unwinding, the old-fashioned way

Last week the Solem-David family returned to the shores of Hood Canal for our annual visit to the Eliot Institute at Seabeck.  This is a gathering of Unitarian Universalists (also anyone else who is interested), drawing people predominently from the Pacific Northwest.  In the four years we’ve attended, people have come from Michigan, California and other places.  We’ve also drawn attendees from other denominations interested in learning about what UU’s are all about.


The Eliot Institute consists of four camps each year.  The Seabeck Christian Conference Center on Hood Canal in Washington hosts two summer sessions and one winter session.  The Naramata Center on the shores of Lake Okanagan in British Columbia hosts an additional  summer session.


The best way to describe Eliot is as a diverse intentional community.  Many types of individuals and families attend the camp.  There are traditional families, same-sex couples and parents, and people of all ages.  It is not unusual to see three generations from a family attend.


Each of the camps has a morning adult program that focuses on a guest speaker, and associated small group discussions.  There are children, youth, and young adult programs that run concurrently.

Afternoons are filled with sports, board and card games, swimming, tie-dying, and enjoying the company of good friends. 



The July camp at Seabeck includes a nightly singalong, featuring many camp songs you’ve heard, and others you’ll never hear anywhere else.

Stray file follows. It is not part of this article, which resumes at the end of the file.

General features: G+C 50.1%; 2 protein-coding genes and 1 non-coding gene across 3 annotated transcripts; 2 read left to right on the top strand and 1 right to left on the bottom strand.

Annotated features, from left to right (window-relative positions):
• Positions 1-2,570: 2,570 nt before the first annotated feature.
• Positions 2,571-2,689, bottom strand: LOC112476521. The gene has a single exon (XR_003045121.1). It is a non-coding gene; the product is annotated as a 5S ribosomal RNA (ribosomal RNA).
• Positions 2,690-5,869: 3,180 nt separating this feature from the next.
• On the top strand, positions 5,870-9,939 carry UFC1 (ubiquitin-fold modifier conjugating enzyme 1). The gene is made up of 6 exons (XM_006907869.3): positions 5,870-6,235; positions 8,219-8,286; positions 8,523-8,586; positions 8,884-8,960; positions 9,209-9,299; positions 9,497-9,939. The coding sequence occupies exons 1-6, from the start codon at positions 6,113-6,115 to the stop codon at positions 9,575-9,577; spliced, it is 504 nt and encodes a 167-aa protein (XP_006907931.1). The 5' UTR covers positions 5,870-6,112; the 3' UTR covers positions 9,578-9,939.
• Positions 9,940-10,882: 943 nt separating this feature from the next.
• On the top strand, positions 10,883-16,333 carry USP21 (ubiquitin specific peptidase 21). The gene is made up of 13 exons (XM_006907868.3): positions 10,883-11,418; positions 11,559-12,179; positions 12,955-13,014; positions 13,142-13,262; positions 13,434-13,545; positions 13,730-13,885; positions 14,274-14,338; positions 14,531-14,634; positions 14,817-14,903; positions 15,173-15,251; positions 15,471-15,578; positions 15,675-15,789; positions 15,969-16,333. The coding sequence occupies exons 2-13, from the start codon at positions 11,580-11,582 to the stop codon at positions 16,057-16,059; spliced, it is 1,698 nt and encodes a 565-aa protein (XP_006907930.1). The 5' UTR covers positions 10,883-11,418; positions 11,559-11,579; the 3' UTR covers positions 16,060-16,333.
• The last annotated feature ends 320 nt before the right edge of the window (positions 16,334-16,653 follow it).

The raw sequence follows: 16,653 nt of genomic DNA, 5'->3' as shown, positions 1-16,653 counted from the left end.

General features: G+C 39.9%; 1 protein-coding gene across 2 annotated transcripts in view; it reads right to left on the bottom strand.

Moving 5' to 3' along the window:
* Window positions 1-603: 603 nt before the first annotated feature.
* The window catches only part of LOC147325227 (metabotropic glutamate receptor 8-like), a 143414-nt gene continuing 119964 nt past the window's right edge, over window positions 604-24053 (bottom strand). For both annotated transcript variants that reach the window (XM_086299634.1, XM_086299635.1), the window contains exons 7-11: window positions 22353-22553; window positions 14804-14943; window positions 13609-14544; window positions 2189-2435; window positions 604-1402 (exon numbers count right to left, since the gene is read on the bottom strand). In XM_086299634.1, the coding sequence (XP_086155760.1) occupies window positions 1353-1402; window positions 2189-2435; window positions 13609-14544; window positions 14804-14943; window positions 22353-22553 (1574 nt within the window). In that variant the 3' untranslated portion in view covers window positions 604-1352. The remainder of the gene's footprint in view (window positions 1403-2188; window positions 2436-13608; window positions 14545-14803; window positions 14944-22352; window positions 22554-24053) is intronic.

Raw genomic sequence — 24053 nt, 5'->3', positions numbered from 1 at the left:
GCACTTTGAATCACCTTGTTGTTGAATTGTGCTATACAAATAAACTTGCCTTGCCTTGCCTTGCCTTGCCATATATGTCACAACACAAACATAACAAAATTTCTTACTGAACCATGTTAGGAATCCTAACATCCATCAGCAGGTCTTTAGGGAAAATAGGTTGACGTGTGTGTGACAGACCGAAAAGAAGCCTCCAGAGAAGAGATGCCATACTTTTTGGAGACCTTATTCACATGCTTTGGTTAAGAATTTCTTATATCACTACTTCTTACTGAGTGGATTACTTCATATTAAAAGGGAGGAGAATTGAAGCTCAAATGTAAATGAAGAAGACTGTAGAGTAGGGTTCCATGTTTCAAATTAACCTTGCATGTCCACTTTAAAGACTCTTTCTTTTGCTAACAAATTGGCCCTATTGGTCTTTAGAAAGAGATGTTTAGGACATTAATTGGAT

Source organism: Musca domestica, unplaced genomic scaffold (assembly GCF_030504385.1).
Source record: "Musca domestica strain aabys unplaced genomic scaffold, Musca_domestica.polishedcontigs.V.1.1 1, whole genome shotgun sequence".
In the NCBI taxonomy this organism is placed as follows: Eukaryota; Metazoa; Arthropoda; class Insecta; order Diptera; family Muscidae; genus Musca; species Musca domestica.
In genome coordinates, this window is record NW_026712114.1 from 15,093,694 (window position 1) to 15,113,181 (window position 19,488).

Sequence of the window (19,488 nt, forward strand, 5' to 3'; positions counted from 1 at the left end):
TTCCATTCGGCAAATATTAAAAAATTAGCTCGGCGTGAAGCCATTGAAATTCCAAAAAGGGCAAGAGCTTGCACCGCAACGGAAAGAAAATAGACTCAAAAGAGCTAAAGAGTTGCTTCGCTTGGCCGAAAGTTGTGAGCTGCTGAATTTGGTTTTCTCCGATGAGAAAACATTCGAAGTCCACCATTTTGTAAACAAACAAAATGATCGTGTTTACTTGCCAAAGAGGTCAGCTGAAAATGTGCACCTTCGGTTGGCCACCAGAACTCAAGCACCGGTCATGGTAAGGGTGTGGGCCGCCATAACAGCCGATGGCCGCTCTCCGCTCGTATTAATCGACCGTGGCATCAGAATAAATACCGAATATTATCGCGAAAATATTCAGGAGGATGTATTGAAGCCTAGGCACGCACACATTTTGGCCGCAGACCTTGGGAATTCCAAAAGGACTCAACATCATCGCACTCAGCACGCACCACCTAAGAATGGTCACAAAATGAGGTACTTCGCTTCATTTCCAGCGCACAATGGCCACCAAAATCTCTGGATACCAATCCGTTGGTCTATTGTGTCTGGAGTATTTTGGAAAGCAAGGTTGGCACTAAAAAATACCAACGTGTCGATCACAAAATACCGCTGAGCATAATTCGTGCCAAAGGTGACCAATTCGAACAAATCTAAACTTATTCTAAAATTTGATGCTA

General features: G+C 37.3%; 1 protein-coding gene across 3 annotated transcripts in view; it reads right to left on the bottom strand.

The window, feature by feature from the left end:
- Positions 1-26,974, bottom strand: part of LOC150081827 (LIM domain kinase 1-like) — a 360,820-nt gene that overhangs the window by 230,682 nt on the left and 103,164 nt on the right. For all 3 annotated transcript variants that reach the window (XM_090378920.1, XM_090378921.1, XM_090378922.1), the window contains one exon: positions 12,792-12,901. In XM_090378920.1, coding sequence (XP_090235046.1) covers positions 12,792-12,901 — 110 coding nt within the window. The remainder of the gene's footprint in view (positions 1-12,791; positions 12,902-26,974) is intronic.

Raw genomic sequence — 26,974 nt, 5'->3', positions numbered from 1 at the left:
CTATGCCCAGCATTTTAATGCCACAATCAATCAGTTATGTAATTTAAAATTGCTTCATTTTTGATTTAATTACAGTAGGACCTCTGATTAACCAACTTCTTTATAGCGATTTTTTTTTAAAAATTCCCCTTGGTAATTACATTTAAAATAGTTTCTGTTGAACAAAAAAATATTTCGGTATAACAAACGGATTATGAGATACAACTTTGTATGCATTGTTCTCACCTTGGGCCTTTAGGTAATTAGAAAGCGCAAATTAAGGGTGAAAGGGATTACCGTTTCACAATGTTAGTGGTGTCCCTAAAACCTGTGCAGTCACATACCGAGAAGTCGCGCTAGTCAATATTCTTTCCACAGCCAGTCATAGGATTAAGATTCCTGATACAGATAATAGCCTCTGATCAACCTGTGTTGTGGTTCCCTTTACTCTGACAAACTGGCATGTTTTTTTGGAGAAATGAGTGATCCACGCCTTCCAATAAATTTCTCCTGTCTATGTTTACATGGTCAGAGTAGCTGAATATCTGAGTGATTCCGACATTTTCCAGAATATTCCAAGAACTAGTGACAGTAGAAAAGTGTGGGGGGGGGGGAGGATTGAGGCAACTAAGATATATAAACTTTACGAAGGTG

My usual rhythm at the camp is to ship the kids off to their morning program, and then enjoy a nice run or bike ride during the morning lecture before heading to a small group discussion.  This year was different however, as I’d volunteered to help out with the middle-school kid’s program, which turned out to be a lot of fun!


We spent mornings playing games like "Murder" (a card game in which you have to discover who the "killer" is), Capture the Flag, and Blob Tag.  The group also did a trust exercise in which the counselors and some of the kids led the others around the camp (and over many obstacles) while blindfolded.  The kids also put together a worship service, featuring a dramatization of The Frog Prince Continued.  One evening during the week, I helped to make pizzas for their sleepover, which included a late-night walk in the woods looking for the elusive Seabeck carnivorous bear.


Rachel reports that the preschool kids spent time doing crafts and playing outside.  She also enjoyed running around with her friends, playing in the water and getting badges for her swimming bracelet, and learning how to weave ‘gimp’.


Kayla tells me that she spent her time building paddleboats, planes, and launching rockets made of 2 liter soda bottles, water, and kitty litter into space!  She also enjoyed meeting friends (new and old), weaving gimp, and doing the polar bear swim.


Kris spent her time catching up on sleep, running and riding her bike through the surrounding countryside, and tie-dying shirts for her appreciative family members.


I enjoyed reconnecting with friends we see each year, playing games, and working with some talented and interesting kids.  And as always I came away feeling inspired by the generous spirit present in the community.


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